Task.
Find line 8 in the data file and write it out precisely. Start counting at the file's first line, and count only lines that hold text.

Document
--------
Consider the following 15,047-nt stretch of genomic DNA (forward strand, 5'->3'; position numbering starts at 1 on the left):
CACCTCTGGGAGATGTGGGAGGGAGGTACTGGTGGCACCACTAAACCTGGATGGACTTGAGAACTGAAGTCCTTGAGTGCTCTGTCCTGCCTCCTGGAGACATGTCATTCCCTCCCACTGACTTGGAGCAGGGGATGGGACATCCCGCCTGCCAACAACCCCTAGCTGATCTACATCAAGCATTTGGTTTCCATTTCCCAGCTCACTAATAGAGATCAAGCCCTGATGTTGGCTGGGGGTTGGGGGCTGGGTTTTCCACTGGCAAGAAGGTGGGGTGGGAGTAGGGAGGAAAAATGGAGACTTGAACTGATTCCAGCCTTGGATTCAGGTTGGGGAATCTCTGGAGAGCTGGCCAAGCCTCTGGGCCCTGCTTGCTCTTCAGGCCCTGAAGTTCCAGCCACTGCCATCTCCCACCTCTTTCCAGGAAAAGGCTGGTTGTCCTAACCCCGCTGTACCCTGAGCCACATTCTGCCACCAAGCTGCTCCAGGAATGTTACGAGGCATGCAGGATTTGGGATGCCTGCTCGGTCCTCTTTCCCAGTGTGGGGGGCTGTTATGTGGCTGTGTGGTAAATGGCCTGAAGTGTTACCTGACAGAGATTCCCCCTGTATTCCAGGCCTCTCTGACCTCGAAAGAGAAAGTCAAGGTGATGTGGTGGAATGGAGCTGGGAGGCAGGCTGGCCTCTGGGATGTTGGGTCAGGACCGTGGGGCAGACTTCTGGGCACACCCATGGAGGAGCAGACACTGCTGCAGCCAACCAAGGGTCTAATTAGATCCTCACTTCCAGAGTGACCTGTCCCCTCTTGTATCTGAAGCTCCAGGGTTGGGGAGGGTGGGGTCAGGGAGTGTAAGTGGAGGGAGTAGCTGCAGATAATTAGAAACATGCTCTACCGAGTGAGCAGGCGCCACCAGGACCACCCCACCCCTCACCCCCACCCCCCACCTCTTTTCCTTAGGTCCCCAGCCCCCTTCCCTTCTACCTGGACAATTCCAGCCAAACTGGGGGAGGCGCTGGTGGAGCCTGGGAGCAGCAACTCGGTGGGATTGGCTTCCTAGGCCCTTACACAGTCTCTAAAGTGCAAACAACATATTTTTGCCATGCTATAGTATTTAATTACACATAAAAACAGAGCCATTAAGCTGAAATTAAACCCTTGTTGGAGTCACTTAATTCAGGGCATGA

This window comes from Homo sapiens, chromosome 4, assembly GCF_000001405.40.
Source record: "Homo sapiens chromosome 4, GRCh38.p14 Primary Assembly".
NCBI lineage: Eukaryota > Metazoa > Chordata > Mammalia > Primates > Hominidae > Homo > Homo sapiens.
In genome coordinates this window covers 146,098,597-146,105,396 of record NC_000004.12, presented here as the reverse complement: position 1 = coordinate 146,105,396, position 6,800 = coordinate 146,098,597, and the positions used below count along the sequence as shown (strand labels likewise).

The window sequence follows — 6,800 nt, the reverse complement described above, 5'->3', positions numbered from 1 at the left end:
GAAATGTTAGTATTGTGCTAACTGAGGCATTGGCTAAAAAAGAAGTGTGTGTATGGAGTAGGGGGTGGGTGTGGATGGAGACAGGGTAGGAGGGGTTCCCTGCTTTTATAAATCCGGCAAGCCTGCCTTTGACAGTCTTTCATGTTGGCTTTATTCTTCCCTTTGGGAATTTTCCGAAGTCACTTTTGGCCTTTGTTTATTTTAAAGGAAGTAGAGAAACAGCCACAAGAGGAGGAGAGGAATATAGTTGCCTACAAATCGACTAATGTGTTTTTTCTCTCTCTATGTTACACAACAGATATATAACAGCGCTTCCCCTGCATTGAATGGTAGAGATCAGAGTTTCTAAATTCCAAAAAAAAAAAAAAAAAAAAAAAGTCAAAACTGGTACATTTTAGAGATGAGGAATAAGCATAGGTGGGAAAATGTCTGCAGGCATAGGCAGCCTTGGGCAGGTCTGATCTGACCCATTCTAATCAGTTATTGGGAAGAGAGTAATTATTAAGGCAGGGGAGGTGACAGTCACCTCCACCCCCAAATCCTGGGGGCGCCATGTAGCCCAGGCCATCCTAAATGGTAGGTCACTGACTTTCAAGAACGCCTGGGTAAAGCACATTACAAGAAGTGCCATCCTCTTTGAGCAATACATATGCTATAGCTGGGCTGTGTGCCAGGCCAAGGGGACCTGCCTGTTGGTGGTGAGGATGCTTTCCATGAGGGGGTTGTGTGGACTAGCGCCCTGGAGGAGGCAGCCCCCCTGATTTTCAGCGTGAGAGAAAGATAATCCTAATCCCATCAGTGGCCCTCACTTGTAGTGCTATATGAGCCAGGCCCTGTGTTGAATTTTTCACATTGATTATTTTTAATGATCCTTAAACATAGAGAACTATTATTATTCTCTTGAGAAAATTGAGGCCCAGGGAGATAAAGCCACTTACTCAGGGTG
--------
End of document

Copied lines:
GAAATGTTAGTATTGTGCTAACTGAGGCATTGGCTAAAAAAGAAGTGTGTGTATGGAGTAGGGGGTGGGTGTGGATGGAGACAGGGTAGGAGGGGTTCCCTGCTTTTATAAATCCGGCAAGCCTGCCTTTGACAGTCTTTCATGTTGGCTTTATTCTTCCCTTTGGGAATTTTCCGAAGTCACTTTTGGCCTTTGTTTATTTTAAAGGAAGTAGAGAAACAGCCACAAGAGGAGGAGAGGAATATAGTTGCCTACAAATCGACTAATGTGTTTTTTCTCTCTCTATGTTACACAACAGATATATAACAGCGCTTCCCCTGCATTGAATGGTAGAGATCAGAGTTTCTAAATTCCAAAAAAAAAAAAAAAAAAAAAAAGTCAAAACTGGTACATTTTAGAGATGAGGAATAAGCATAGGTGGGAAAATGTCTGCAGGCATAGGCAGCCTTGGGCAGGTCTGATCTGACCCATTCTAATCAGTTATTGGGAAGAGAGTAATTATTAAGGCAGGGGAGGTGACAGTCACCTCCACCCCCAAATCCTGGGGGCGCCATGTAGCCCAGGCCATCCTAAATGGTAGGTCACTGACTTTCAAGAACGCCTGGGTAAAGCACATTACAAGAAGTGCCATCCTCTTTGAGCAATACATATGCTATAGCTGGGCTGTGTGCCAGGCCAAGGGGACCTGCCTGTTGGTGGTGAGGATGCTTTCCATGAGGGGGTTGTGTGGACTAGCGCCCTGGAGGAGGCAGCCCCCCTGATTTTCAGCGTGAGAGAAAGATAATCCTAATCCCATCAGTGGCCCTCACTTGTAGTGCTATATGAGCCAGGCCCTGTGTTGAATTTTTCACATTGATTATTTTTAATGATCCTTAAACATAGAGAACTATTATTATTCTCTTGAGAAAATTGAGGCCCAGGGAGATAAAGCCACTTACTCAGGGTG